Simon Sinek: The Limbic Brain Is Your Strength—Use It!

This article is an excerpt from the Shortform book guide to "Find Your Why" by Simon Sinek, David Mead, Peter Docker. Shortform has the world's best summaries and analyses of books you should be reading.

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What is Simon Sinek’s limbic brain argument? How can understanding your limbic brain bring you fulfillment?

In Find Your Why, author Simon Sinek explains the relationship between our limbic system and emotions. According to Sinek, the limbic brain is directly connected to your ability to make powerful connections with others and strong decision-making.

Keep reading to learn the importance of Sinek’s limbic brain in your daily life and how to use it most effectively.

Why Simon Sinek Says the Limbic Brain Matters

Purpose-driven people and organizations are more successful and fulfilled, and they contribute more to the world around them, according to Simon Sinek, best-selling author, coach, and popular TED Talk speaker. Find Your Why distills Sinek’s theory and his experience working with organizations and individuals into a workbook you can follow to discover your own purpose and strengths, or those of your organization.

Finding Your Why

Find Your Why builds on the theory Sinek laid out in his first bestseller, Start With Why: The most successful organizations have a clear purpose that keeps every action they take aligned with their core beliefs. Start With Why is itself part of the lineage of philosophy and psychology books that deal with purpose, like Viktor Frankl’s Man’s Search for Meaning, and of the newer lineage of books dealing with organizational culture and cultural change, like Malcolm Gladwell’s The Tipping Point.Sinek wrote this sequel to Start With Why to broaden his impact so that more organizations and individuals, even if they don’t have access to direct coaching from his company, can discover their Why. Find Your Why builds on its predecessor by laying out a step-by-step process for discovering your Why, for both organizations and individuals. Peter Docker and David Mead developed the steps to put Sinek’s theory into practice.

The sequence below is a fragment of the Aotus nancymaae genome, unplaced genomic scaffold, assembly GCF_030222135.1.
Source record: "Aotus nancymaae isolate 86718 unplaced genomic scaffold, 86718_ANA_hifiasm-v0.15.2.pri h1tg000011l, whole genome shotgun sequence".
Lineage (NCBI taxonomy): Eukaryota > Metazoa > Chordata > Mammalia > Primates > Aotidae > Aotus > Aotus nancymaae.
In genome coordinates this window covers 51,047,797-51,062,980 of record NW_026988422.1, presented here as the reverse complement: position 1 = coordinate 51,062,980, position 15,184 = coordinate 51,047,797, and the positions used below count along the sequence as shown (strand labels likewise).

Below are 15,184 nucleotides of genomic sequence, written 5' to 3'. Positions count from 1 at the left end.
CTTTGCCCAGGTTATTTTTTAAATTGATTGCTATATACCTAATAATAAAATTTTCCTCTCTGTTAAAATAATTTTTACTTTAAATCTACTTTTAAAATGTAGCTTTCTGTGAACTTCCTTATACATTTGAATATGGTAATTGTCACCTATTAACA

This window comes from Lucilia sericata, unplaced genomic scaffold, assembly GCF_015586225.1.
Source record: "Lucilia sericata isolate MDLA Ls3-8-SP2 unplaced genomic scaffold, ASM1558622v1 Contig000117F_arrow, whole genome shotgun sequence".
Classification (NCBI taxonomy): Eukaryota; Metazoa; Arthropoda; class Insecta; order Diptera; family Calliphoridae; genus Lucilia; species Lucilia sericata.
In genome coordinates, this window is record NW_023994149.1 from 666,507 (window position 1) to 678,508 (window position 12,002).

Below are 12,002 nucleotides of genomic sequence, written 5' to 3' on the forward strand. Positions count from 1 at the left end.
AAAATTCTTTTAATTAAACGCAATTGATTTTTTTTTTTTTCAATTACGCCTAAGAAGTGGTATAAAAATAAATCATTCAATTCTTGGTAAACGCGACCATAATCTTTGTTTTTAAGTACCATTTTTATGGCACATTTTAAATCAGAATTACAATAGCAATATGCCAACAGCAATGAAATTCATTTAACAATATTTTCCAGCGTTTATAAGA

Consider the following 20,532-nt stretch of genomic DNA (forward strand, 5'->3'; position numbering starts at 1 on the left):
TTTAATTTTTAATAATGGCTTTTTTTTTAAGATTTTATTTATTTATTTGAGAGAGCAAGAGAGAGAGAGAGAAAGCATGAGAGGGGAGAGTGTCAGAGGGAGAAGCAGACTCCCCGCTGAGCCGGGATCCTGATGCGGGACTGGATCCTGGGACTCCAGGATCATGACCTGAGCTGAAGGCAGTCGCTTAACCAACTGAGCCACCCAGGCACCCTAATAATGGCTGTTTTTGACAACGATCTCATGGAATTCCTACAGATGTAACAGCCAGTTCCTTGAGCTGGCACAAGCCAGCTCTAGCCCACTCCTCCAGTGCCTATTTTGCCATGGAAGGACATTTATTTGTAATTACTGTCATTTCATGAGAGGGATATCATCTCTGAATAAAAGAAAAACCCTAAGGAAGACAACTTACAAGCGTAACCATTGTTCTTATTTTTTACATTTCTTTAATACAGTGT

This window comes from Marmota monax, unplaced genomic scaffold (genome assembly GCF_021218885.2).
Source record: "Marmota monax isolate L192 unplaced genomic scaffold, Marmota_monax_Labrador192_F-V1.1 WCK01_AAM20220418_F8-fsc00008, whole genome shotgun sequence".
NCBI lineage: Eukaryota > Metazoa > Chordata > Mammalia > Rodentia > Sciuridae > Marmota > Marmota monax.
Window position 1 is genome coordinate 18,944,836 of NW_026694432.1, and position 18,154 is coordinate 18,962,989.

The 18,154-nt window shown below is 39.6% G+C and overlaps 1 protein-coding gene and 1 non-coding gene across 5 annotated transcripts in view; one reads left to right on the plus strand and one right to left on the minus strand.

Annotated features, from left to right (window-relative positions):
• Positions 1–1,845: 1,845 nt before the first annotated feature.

We’re Wired for Purpose: Simon Sinek’s Limbic Brain

Sinek argues that his model mimics how our brains work. He explains that What and How appeal to the neocortex. This outer part of the brain is well-equipped to process factual information, but not emotions, and it doesn’t hold a significant sway over your decisions. On the other hand, Why is meaningful and persuasive because it originates from—and appeals to—the limbic brain. This core part of your brain processes emotions and governs decision-making.

(Shortform note: Sinek’s biological justification for his framework has received some criticism: Neuroscience hasn’t produced clear evidence that one discrete part of the brain handles facts while another handles emotions.)

Our most powerful human connections come from the ability to communicate limbic brain to limbic brain. However, Sinek says communication doesn’t come naturally to this emotional core of your brain—you have to dig through the facts and data of the neocortex level to get to emotions that live in your limbic brain. Then, by putting your Why into words, you create a way for people to hear and connect with what’s in your limbic brain.

(Shortform note: Ancient rhetoricians identified pathos—the appeal to emotions—as the most persuasive type of rhetoric. As Jay Heinrichs notes in Thank You for Arguing, pathos gets your listener to agree with you and take an action you’re inviting them to.)

Exercise: What Would Having a Clear Purpose Do for You?

Consider how clarifying your purpose could improve your life.

  • Do you feel fulfilled with the work you’re doing now? If you do, where does that sense of fulfillment come from? If not, how would your life be different if you were working at a fulfilling job?
  • How would being more persuasive help you? For example, you might inspire your team or be more successful in job interviews.
  • What kind of decisions would you make more confidently and why? For example, knowing your purpose might help you choose a new path for your career or choose between competing career opportunities.
Simon Sinek: The Limbic Brain Is Your Strength—Use It!

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Like what you just read? Read the rest of the world's best book summary and analysis of Simon Sinek, David Mead, Peter Docker's "Find Your Why" at Shortform.

Here's what you'll find in our full Find Your Why summary:

  • Simon Sinek’s steps to understanding and living your purpose and your organization’s
  • How to create and write your purpose statement
  • What to do after you find your Why: Determine your How

Emily Kitazawa

Emily found her love of reading and writing at a young age, learning to enjoy these activities thanks to being taught them by her mom—Goodnight Moon will forever be a favorite. As a young adult, Emily graduated with her English degree, specializing in Creative Writing and TEFL (Teaching English as a Foreign Language), from the University of Central Florida. She later earned her master’s degree in Higher Education from Pennsylvania State University. Emily loves reading fiction, especially modern Japanese, historical, crime, and philosophical fiction. Her personal writing is inspired by observations of people and nature.

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